Astronomers have no idea what dark matter is, but they have a few guesses. Since they can’t see the stuff directly, they’re trying to chip away at what it can’t be, peeling away theory after theory. Eventually, there should be a few theories that have withstood the most experiments, and best model what astronomers see out in the Universe. Physicists at Fermilab have made one of those steps forward, constraining the characteristics of dark matter, and overturning a recent discovery… by not seeing anything unusual.
We can’t see dark matter, but we know it’s out there. Galaxies should spin themselves apart but they don’t thanks to being inside a halo of dark matter. Amazing images from the Hubble Space Telescope show dark matter’s gravitational distortion on the light from distant galaxies. Oh, it’s out there all right.
So what is it?
Astronomers have two theories. One is that their ideas about gravity are wrong. By modifying our understanding of how gravity works over large distances, you can remove the need for dark matter entirely.
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The other possibility are “weakly interacting massive particles”. These are actual particles, made of “something”, but we can’t see them or detect them in any way except through their pull of gravity.
Particle physicists have been searching for dark matter particles using powerful atom smashers, just like they discovered all the sub-atomic particles they’ve found so far.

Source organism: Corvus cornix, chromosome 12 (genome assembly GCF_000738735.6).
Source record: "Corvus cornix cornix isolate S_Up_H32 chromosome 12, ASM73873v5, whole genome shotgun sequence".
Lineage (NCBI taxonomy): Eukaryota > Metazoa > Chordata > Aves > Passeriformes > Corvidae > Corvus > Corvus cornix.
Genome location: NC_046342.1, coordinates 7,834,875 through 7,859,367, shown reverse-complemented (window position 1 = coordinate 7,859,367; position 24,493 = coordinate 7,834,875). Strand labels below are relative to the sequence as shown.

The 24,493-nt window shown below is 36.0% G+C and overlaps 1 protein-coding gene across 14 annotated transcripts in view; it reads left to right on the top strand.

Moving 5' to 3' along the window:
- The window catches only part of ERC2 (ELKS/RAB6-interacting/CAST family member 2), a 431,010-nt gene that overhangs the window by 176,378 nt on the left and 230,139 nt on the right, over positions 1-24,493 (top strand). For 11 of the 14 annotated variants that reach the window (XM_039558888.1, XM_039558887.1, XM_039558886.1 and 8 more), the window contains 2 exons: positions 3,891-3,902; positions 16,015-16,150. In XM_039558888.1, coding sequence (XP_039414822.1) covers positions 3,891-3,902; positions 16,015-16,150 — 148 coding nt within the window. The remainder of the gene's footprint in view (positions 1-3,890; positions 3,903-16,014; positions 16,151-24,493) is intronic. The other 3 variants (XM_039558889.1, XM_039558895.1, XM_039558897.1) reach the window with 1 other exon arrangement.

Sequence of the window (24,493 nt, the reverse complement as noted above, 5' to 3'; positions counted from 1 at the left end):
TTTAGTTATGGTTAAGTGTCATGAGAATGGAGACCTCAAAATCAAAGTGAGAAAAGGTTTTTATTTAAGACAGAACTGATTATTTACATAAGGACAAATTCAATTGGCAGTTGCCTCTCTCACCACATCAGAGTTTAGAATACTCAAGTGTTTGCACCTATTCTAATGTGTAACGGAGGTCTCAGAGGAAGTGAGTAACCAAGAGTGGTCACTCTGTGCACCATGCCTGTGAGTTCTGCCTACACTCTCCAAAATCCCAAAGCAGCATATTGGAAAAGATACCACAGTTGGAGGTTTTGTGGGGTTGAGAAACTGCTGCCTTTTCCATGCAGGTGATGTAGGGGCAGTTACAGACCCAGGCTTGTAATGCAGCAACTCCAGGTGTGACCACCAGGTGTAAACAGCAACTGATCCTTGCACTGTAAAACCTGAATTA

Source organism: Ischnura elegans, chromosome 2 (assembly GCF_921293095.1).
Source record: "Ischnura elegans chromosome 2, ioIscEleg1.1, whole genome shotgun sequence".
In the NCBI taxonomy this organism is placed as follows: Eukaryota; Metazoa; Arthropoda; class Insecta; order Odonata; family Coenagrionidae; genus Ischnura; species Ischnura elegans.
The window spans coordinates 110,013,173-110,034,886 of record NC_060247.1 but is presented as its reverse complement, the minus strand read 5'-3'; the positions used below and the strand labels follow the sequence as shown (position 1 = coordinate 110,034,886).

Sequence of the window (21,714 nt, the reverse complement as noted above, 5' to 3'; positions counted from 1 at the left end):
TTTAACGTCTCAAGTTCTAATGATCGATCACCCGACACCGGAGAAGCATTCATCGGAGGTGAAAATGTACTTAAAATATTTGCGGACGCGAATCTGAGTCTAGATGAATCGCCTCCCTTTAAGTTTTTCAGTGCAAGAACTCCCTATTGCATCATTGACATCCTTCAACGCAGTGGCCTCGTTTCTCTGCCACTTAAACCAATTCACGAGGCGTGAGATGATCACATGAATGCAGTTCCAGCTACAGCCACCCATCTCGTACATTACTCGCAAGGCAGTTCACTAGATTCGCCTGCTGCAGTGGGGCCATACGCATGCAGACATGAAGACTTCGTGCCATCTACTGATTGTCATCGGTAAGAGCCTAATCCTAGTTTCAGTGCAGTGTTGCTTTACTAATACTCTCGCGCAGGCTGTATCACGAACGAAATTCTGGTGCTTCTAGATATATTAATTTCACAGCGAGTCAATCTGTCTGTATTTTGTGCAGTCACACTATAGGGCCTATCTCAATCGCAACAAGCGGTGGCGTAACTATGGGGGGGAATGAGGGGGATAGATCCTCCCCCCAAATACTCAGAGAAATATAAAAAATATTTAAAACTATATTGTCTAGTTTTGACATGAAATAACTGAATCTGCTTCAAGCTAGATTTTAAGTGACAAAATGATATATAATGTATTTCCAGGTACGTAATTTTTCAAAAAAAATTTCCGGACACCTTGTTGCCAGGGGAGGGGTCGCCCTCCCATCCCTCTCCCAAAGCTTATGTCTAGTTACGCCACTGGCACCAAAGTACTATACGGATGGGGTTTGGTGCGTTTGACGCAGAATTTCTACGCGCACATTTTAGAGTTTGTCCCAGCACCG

A new experiment at the US Department of Energy’s Fermi National Accelerator Laboratory announced this week that they’ve made some headway in this search. According to theories, when dark matter particles interact with regular matter, it’s different from the way regular matter interacts. The Fermilab experiment has ruled out one of the last possible ways that the theories have predicted this should happen.
Their experiment, called COUPP, uses a glass jar filled with a litre of iodotrifluoromethane (a fire-extinguishing liquid known as CF3I. As particles strike the CF3I, it causes tiny bubbles to form in the liquid. The scientists can detect these bubbles as they reach a millimetre in size. By watching the interactions, researchers should be able to know if they’re coming from regular matter or dark matter.
So far, their results contradict another search called the Dark Matter experiment (DAMA) in Italy, who claimed to see dark matter interactions. The results for the DAMA experiment predicted that COUPP should have found hundreds of dark matter interactions, but they didn’t see any.
This research appears in the February 15th issue of the journal Science.
Original Source: Fermilab News Release